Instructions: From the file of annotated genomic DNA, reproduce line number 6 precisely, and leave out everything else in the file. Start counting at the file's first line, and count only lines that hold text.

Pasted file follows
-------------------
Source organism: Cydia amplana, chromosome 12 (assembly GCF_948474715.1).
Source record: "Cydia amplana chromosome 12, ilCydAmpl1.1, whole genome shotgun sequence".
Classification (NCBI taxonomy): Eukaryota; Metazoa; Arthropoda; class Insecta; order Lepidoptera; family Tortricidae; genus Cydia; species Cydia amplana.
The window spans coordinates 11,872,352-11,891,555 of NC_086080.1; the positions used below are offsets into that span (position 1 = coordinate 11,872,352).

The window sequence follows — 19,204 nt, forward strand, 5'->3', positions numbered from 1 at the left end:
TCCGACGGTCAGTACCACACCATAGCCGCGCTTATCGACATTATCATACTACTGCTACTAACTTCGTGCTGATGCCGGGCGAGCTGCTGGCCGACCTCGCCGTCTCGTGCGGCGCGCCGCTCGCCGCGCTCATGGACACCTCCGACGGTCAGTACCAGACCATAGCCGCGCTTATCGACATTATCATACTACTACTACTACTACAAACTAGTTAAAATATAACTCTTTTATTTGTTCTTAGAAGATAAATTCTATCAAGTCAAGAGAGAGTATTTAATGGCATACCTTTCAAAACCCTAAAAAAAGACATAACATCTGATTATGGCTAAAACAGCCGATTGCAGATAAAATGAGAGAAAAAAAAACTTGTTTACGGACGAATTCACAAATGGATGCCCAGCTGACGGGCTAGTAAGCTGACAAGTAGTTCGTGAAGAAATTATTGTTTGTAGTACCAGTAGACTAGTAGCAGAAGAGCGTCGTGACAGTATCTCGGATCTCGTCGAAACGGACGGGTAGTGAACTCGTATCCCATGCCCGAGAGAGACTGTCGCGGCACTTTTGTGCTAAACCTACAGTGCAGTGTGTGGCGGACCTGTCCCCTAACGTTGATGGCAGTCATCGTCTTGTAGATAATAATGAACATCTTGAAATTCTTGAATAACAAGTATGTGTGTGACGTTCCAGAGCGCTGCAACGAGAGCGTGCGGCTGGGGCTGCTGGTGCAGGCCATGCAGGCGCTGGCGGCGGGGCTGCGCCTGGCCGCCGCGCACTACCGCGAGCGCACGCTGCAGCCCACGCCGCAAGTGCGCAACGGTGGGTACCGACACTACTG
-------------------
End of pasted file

TCCGACGGTCAGTACCACACCATAGCCGCGCTTATCGACATTATCATACTACTGCTACTAACTTCGTGCTGATGCCGGGCGAGCTGCTGGCCGACCTCGCCGTCTCGTGCGGCGCGCCGCTCGCCGCGCTCATGGACACCTCCGACGGTCAGTACCAGACCATAGCCGCGCTTATCGACATTATCATACTACTACTACTACTACAAACTAGTTAAAATATAACTCTTTTATTTGTTCTTAGAAGATAAATTCTATCAAGTCAAGAGAGAGTATTTAATGGCATACCTTTCAAAACCCTAAAAAAAGACATAACATCTGATTATGGCTAAAACAGCCGATTGCAGATAAAATGAGAGAAAAAAAAACTTGTTTACGGACGAATTCACAAATGGATGCCCAGCTGACGGGCTAGTAAGCTGACAAGTAGTTCGTGAAGAAATTATTGTTTGTAGTACCAGTAGACTAGTAGCAGAAGAGCGTCGTGACAGTATCTCGGATCTCGTCGAAACGGACGGGTAGTGAACTCGTATCCCATGCCCGAGAGAGACTGTCGCGGCACTTTTGTGCTAAACCTACAGTGCAGTGTGTGGCGGACCTGTCCCCTAACGTTGATGGCAGTCATCGTCTTGTAGATAATAATGAACATCTTGAAATTCTTGAATAACAAGTATGTGTGTGACGTTCCAGAGCGCTGCAACGAGAGCGTGCGGCTGGGGCTGCTGGTGCAGGCCATGCAGGCGCTGGCGGCGGGGCTGCGCCTGGCCGCCGCGCACTACCGCGAGCGCACGCTGCAGCCCACGCCGCAAGTGCGCAACGGTGGGTACCGACACTACTG